Meaning they are doing many different activities – usually more than 10 – which is effectively “spraying’ their effort, time and focus in many different directions and then “praying” one or some of them will pay off in filling the prospect pipeline. It is the haphazard method of their approach – not necessarily the number of activities, though that is a part of it – that makes this method ineffective.

They typically don’t have a process to identify what they should be doing – based on where they are likely to be exposed to their ideal client or people who know their ideal client.  They just grabbed a bunch of activities, threw them up on the wall and is looking for what will actually stick (produce results).

It is a trap because it “feels” like we are busy, “feels” like we are doing the right things, “feels” like we are making progress.

But that feeling is just us hiding from acknowledging what we need to do or that we don’t know what to do.  We need a laser targeted approach. Our approach may include a number of activities, but we can always answer why we are doing it and the outcome we are expecting.

Singular Focus, Hope It Works

The opposite of “spray and pray” is the singular focus approach…which means we focus in on one activity that we are willing to do and dig in hoping it works.  Typically, this activity is something we really enjoy doing…hence why we focus in on it.  Think about the person who attends just about every networking event they can find, each and every week.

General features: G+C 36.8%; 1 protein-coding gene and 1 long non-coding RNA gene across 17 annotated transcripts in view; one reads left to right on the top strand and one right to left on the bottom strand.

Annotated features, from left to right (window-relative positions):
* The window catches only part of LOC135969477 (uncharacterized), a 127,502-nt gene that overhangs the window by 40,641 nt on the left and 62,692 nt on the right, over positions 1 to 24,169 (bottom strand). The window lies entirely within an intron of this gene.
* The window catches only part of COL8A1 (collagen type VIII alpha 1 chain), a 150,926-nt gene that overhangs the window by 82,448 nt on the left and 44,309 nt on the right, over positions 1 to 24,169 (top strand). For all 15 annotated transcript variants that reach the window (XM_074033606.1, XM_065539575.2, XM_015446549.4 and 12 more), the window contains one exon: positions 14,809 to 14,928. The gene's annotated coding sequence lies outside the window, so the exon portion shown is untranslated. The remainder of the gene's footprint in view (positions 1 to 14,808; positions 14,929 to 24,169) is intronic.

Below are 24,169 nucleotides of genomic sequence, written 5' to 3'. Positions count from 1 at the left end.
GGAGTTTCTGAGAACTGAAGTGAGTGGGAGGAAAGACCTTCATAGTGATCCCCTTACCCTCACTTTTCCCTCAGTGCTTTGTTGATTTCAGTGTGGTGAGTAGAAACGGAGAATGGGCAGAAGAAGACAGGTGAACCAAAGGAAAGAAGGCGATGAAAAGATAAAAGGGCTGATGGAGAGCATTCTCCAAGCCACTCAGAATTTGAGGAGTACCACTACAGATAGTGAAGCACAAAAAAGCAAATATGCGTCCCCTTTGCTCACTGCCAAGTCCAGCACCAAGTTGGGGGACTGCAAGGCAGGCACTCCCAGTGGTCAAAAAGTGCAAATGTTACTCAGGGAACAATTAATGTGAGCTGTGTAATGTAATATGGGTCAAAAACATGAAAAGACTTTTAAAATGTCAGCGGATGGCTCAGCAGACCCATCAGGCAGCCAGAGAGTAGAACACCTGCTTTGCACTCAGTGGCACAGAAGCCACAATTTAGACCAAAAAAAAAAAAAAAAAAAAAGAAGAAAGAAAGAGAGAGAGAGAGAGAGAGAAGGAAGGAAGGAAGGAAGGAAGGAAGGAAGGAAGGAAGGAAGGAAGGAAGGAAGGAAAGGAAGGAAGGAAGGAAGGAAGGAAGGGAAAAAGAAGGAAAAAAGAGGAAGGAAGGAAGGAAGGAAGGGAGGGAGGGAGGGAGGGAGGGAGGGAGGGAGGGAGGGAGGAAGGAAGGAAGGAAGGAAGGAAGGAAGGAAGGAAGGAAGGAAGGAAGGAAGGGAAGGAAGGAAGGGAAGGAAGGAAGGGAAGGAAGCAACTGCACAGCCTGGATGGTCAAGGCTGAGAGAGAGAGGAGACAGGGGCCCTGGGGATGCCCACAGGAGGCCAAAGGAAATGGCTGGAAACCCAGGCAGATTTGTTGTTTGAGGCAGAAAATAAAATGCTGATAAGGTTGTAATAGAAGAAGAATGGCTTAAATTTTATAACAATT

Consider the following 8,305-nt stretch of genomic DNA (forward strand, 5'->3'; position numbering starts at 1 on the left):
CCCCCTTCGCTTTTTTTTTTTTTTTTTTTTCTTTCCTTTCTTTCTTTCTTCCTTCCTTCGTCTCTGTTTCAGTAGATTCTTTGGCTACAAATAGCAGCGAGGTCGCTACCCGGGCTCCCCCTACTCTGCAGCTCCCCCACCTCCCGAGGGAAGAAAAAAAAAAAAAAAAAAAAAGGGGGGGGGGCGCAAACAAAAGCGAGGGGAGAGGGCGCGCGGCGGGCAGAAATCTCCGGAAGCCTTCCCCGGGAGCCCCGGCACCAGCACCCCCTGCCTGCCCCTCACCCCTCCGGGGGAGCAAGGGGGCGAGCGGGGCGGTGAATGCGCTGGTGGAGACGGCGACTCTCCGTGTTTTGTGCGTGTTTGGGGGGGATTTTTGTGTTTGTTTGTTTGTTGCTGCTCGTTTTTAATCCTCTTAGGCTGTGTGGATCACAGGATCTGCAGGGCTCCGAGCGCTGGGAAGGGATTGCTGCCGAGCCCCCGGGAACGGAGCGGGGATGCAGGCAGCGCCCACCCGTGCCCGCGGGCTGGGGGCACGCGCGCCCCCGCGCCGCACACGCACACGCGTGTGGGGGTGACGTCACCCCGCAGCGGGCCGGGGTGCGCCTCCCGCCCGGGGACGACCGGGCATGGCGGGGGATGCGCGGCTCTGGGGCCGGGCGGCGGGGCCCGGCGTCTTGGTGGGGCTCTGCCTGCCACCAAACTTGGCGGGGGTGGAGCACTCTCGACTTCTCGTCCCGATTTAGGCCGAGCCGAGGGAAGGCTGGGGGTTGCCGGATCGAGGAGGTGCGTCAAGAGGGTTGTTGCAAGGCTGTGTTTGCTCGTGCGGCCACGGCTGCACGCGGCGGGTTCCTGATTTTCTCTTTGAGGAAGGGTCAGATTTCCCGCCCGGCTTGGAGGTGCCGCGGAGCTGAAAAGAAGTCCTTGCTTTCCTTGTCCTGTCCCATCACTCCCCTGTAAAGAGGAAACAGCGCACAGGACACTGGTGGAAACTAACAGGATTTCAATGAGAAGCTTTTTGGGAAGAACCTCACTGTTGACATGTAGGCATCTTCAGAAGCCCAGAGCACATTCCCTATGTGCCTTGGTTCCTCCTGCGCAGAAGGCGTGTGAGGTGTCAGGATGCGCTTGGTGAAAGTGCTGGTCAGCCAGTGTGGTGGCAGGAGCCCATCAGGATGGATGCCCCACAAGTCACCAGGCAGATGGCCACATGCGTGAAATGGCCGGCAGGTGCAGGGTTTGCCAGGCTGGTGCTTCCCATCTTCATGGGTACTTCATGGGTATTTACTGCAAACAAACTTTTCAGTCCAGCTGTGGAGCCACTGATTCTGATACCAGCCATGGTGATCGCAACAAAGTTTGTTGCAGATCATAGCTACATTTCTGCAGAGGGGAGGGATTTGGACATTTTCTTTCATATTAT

But we are still just “hoping” it works.  Which is actually more dangerous than spraying and praying because at least we stand a chance that at least one or two of those activities will actually work while we are spraying and praying.

Just like the spray and pray method though, we are hiding from reality and hoping if we dig in enough, do it enough…that it will start to work.

But neither of these two methods are how you should be growing your business, managing your client generation, filling your pipeline.

Let’s look at what you should be doing to have a focused approach that will work to help you increase your prospective client pipeline.


What every business owner or sales development professional needs when it comes to bringing in more clients is a sales strategy broken down into three buckets or 3 plans.  The reasons for the three plans is because your mindset is different when you approach the activities within each plan. By mindset I mean your expected ROI (return on investment), time it takes for results and even the approach you take and the language you use for each plan.

The three plans are:

  • the prospecting plan
  • the marketing/branding plan
  • the referral plan

Most businesses start with one or maybe two of the plans but rarely all three.  Most business development professionals only start with one – the prospecting plan – while their company supports them with the marketing/branding plan.

Let’s dive in to understand what each plan is and why you need it.

Three Sales Buckets

Prospecting Plan: